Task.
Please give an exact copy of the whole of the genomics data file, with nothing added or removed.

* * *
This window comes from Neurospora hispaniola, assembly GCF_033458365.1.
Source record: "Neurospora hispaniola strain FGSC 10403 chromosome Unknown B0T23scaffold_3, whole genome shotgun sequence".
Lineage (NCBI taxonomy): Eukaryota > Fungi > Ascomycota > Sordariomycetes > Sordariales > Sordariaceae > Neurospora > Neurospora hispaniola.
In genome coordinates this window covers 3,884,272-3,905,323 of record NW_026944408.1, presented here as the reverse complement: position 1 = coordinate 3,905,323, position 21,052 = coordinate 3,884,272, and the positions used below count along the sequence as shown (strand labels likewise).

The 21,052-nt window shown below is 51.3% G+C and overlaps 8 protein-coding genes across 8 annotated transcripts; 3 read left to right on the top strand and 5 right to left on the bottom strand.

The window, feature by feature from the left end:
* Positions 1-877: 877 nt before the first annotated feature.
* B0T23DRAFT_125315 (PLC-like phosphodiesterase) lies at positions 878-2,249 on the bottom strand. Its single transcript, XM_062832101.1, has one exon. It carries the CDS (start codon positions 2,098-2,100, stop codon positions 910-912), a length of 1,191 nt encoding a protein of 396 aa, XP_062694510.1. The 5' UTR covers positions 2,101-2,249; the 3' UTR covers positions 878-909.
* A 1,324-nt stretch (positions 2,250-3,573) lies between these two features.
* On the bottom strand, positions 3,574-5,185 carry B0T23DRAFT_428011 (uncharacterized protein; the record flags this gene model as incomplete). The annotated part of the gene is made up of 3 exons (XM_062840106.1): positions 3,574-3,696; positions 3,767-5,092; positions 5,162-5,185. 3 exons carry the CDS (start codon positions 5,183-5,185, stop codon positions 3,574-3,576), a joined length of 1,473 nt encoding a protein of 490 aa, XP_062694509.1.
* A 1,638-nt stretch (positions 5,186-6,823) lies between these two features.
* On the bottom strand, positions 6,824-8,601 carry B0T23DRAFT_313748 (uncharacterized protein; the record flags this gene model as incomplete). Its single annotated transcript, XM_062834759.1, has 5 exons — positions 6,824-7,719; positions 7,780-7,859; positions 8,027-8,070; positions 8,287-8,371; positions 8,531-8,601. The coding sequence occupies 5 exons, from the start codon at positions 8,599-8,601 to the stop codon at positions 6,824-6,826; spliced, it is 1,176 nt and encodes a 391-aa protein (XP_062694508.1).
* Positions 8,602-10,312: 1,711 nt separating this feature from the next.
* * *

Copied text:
This window comes from Neurospora hispaniola, assembly GCF_033458365.1.
Source record: "Neurospora hispaniola strain FGSC 10403 chromosome Unknown B0T23scaffold_3, whole genome shotgun sequence".
Lineage (NCBI taxonomy): Eukaryota > Fungi > Ascomycota > Sordariomycetes > Sordariales > Sordariaceae > Neurospora > Neurospora hispaniola.
In genome coordinates this window covers 3,884,272-3,905,323 of record NW_026944408.1, presented here as the reverse complement: position 1 = coordinate 3,905,323, position 21,052 = coordinate 3,884,272, and the positions used below count along the sequence as shown (strand labels likewise).

The 21,052-nt window shown below is 51.3% G+C and overlaps 8 protein-coding genes across 8 annotated transcripts; 3 read left to right on the top strand and 5 right to left on the bottom strand.

The window, feature by feature from the left end:
* Positions 1-877: 877 nt before the first annotated feature.
* B0T23DRAFT_125315 (PLC-like phosphodiesterase) lies at positions 878-2,249 on the bottom strand. Its single transcript, XM_062832101.1, has one exon. It carries the CDS (start codon positions 2,098-2,100, stop codon positions 910-912), a length of 1,191 nt encoding a protein of 396 aa, XP_062694510.1. The 5' UTR covers positions 2,101-2,249; the 3' UTR covers positions 878-909.
* A 1,324-nt stretch (positions 2,250-3,573) lies between these two features.
* On the bottom strand, positions 3,574-5,185 carry B0T23DRAFT_428011 (uncharacterized protein; the record flags this gene model as incomplete). The annotated part of the gene is made up of 3 exons (XM_062840106.1): positions 3,574-3,696; positions 3,767-5,092; positions 5,162-5,185. 3 exons carry the CDS (start codon positions 5,183-5,185, stop codon positions 3,574-3,576), a joined length of 1,473 nt encoding a protein of 490 aa, XP_062694509.1.
* A 1,638-nt stretch (positions 5,186-6,823) lies between these two features.
* On the bottom strand, positions 6,824-8,601 carry B0T23DRAFT_313748 (uncharacterized protein; the record flags this gene model as incomplete). Its single annotated transcript, XM_062834759.1, has 5 exons — positions 6,824-7,719; positions 7,780-7,859; positions 8,027-8,070; positions 8,287-8,371; positions 8,531-8,601. The coding sequence occupies 5 exons, from the start codon at positions 8,599-8,601 to the stop codon at positions 6,824-6,826; spliced, it is 1,176 nt and encodes a 391-aa protein (XP_062694508.1).
* Positions 8,602-10,312: 1,711 nt separating this feature from the next.